The only political objective that the leader of Sumar, Yolanda Díaz, has achieved, in the distribution of portfolios of the new coalition Executive is maintain the ‘status quo’ of the last Legislature, taking Podemos out of the equation. Equality loses, a leading ministry in the progressive narrative, although with a balance weighed down by numerous controversies, and Health gains, a sensitive department whose weight has been diluted after the pandemic. But not even Díaz herself has seen her influence in the Executive strengthened: she remains the second vice president and Minister of Labor, has not achieved control over Industry and sees how his main ‘adversaries’ in labor matters, Nadia Calvino and José Luis Escrivá, they grow in share of power.
One of the surprises of the day was the replacement of Escrivá as head of Inclusion and Social Security by the ‘unknown’ Elma Saiz to occupy the Digital Transformation portfolio, which assumes powers of the secretaries of State of the economic vice presidency that Calviño retains. Although it seems like a kind of ‘punishment’, the political reading is very clear: he confirms the person responsible for get pension reform back on track as a natural successor to the first vice president if she is eventually appointed president of the European Investment Bank (EIB). At the same time, she protects him from wear and tear during the first months of the Legislature by placing Saiz, a prominent figure of the PSNat the forefront of the complicated process of transferring the Social Security powers to the Basque Country.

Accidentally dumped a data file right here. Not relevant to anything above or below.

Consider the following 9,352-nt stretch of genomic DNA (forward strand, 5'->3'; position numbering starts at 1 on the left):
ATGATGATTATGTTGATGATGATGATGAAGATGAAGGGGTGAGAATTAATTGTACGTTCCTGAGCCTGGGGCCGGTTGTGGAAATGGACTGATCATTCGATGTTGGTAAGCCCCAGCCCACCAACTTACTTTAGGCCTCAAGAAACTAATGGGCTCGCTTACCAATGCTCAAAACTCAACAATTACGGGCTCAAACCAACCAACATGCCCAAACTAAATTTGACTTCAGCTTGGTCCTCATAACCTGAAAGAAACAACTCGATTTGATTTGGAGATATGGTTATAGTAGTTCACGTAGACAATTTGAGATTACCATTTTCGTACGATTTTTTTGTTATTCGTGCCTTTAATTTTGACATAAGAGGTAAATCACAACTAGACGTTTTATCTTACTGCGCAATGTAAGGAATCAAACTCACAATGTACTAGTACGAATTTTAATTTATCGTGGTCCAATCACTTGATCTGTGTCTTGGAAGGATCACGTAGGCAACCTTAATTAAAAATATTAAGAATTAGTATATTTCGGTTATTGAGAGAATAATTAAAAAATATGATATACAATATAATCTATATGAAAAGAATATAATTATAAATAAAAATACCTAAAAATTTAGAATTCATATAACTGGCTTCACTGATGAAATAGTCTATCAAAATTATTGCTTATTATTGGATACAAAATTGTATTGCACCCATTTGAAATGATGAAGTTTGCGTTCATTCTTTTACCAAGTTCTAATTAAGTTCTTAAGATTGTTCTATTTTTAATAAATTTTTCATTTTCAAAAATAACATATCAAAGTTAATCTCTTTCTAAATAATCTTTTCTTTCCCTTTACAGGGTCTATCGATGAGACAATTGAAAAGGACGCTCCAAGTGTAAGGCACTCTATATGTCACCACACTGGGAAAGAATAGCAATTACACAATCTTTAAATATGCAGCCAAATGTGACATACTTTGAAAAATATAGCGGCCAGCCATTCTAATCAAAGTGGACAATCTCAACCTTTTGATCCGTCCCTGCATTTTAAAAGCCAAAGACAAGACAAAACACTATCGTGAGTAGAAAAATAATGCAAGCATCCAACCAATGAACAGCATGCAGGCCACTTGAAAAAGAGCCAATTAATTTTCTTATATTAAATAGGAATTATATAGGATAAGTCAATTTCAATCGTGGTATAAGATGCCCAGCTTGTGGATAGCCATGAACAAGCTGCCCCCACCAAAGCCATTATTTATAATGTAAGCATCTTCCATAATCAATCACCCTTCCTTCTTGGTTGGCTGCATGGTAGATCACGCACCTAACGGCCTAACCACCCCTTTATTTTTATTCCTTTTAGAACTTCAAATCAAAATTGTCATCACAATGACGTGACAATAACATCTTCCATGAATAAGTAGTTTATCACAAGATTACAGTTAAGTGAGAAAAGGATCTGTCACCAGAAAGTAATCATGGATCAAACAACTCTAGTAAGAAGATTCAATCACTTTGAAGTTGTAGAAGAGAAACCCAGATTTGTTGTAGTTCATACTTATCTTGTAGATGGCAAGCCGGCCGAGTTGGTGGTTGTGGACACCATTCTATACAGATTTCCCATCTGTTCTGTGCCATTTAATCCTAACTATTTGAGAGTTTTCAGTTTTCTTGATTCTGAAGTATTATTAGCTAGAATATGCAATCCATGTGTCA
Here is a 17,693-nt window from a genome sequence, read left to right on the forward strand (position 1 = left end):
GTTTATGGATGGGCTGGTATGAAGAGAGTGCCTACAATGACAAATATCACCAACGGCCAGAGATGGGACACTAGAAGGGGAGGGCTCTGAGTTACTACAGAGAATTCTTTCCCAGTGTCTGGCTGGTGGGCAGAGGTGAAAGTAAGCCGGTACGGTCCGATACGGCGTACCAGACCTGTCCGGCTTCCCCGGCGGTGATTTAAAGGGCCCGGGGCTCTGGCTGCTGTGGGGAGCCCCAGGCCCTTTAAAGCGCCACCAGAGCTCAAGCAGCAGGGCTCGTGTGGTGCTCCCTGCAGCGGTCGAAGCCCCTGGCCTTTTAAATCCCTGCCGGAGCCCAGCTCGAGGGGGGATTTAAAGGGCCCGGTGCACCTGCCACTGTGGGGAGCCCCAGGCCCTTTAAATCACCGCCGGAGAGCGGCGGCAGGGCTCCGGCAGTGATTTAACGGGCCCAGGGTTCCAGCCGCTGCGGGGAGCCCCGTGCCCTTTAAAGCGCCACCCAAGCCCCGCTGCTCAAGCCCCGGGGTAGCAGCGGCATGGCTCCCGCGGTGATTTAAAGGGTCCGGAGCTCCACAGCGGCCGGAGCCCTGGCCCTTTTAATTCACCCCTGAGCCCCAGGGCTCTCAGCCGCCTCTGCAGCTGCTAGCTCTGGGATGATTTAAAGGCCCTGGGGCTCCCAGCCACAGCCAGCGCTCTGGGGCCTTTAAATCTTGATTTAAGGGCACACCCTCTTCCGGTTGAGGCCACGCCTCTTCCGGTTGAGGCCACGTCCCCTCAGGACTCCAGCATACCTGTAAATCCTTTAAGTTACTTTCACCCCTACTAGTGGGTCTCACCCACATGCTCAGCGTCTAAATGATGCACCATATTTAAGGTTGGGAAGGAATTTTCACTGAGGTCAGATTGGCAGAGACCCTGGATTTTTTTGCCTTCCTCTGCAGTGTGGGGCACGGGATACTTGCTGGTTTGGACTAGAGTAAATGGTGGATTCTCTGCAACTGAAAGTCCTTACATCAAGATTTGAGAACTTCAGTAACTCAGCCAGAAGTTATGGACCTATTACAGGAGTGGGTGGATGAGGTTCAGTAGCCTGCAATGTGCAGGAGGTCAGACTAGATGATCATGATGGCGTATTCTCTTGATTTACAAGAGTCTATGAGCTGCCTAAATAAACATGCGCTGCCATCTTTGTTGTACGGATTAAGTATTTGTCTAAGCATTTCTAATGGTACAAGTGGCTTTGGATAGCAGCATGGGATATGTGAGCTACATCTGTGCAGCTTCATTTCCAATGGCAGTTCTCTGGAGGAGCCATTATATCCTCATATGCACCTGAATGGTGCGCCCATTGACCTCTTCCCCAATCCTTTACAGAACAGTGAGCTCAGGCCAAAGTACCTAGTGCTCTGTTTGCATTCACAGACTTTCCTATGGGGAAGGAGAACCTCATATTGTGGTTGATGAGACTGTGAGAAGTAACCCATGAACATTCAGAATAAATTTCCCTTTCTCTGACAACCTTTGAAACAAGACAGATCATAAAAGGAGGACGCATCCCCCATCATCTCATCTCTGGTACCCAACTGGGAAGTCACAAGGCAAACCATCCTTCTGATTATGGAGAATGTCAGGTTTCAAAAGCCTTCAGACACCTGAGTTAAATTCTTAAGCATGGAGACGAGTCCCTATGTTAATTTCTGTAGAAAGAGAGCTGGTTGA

It is true that the displacement of Escrivá in the Council of Ministers frees Díaz from a figure with whom he has collided on numerous occasions throughout the last Legislature, but at Sumar they are aware that little will change in their real power: Labor will continue to have limited powers without the possibility of coordinating Social Security policies, which are not only limited to pensions, but also to the taxation of the employment; a toll that Unidas Podemos accepted in the last Legislature to lead the labor reform, and that Díaz will continue paying to try to keep his broken blade intact.
Tutelage of Calviño or Escrivá
Their plans focus on reducing the working day to 37.5 hours in 2025explicitly agreed with the PSOE in the investiture pact, and a change in the regulation of the dismissal and ‘drop-offs’ business the scope of which is not so clear in the wording of the agreement. Díaz has the support of the unions, which he does not expect the employers to join, but Calviño and Escrivá fear that the movements proposed by Sumar will not only hurt the labor market by increasing rigidity, but will also cause a clash with Brussels.
That distrust was evident on numerous occasions in the last four years. The most obvious was during the renegotiation of the 2021 labor reform, where the tension reached such a point that Pedro Sánchez had to place two chairs for both socialist ministers at the negotiation table. Although on that occasion Díaz got his way because the agreement with employers and unions was already very advanced. The only thing that Calviño and Escrivá managed to add was the RED Mechanisman alternative to the ERTEs of the pandemic but whose use has been practically residual, and a ‘fine’ in quotes for very short-term contracts that has not had good results either.